John, the Apostle
The apostle John was one of the twelve and moreover he was one of the three most intimate and close apostles in Jesus’ inner circle of trust (John, Peter, James). John was one of the few eyewitnesses to most of the events in Jesus’ life. John closes out his Gospel with these words.
This is the disciple who is bearing witness about these things, and who has written these things, and we know that his testimony is true. – John 21:24.
(1) The writer of the book was obviously a Jew, as is shown by his knowledge with Jewish opinions. (John 1:21; 6:14; 7:40; 12:34) (2) He was a local resident in the land of Palestine, which is shown by his accurate, meticulous familiarity with the country. The details discussed concerning places named evidence that he had personal knowledge of them. (3) The writer’s own statement and accurate, genuine evidence show that he was an eyewitness. John names people who said or did certain things (John 1:40; 6:5, 7; 12:21; 14:5, 8, 22; 18:10); he is specific about the exact time when events took place (4:6, 52; 6:16; 13:30; 18:28; 19:14; 20:1; 21:4); he with regard to what is actually the case; in relation to facts designates numbers in his descriptions, doing so in a manner that is not trying to impress people. (1:35; 2:6; 4:18; 5:5; 6:9, 19; 19:23; 21:8, 11) (4) The author of the Gospel was an apostle. This fits the details because no one but an apostle could have been an intimate eyewitness to so many situations connected with Jesus’ ministry; also his private knowledge of Jesus’ thinking, attitude, sentiments, beliefs, feelings, and reasons for specific actions shows that he was one of the twelve apostles who accompanied Jesus throughout his 3.5-year ministry. (5) Additionally, the author is spoken of as “the disciple whom Jesus loved.” (John 21:20, 24) He was obviously one of the three most trusted, close, esteemed apostles that Jesus had in his inner circle on several occasions, such as the transfiguration (Mark 9:2) and the time when he began to be sorrowful and troubled in the garden of Gethsemane. (Matt. 26:36-37) When we consider these three apostles, we have to remove James as the potential author as he was put to death by about 44 C.E. by Herod Agrippa I. The Gospel was written about 98 C.E. Peter is also out of contention because of having his name mentioned alongside John, “Peter turned and saw the disciple whom Jesus loved following them.” – John 21:20-21.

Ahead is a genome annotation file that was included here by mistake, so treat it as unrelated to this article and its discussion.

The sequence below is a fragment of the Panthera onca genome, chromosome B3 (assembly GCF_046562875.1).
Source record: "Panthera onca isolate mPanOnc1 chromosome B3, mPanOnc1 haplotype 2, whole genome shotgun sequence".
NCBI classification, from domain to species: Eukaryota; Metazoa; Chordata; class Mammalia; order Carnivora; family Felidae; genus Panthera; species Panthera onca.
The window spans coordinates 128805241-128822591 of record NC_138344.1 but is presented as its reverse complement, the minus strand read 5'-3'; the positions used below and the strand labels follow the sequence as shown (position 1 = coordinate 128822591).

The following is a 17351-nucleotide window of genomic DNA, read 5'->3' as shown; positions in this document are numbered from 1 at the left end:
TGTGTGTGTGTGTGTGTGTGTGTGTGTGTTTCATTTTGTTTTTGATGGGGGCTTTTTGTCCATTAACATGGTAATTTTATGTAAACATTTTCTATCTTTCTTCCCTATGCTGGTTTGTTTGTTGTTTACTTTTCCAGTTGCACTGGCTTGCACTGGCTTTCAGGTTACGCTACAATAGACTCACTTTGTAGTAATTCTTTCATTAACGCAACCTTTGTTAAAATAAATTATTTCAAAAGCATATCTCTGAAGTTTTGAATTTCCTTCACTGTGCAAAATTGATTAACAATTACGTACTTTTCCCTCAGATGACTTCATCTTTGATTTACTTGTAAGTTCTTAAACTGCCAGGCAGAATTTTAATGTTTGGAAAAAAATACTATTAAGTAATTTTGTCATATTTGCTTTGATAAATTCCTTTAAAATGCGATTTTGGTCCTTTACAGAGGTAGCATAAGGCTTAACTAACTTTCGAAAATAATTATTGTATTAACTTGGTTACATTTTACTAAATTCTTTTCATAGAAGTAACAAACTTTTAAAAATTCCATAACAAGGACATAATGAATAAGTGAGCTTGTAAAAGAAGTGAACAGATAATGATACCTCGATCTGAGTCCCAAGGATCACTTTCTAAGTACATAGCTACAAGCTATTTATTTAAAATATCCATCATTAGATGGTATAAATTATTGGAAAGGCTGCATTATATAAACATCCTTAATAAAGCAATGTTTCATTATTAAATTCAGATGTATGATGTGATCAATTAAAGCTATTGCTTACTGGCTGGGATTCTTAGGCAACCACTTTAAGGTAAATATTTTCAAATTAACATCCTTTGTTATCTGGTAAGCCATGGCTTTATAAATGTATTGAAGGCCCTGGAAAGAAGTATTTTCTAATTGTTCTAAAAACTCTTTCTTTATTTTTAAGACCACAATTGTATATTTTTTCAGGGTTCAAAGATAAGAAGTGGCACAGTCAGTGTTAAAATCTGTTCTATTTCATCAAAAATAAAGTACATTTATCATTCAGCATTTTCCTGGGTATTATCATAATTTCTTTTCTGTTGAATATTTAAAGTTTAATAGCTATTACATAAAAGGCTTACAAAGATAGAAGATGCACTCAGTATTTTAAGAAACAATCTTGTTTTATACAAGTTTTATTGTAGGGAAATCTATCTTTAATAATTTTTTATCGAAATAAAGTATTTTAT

The Apostles Wrote the Gospels as Eyewitness Accounts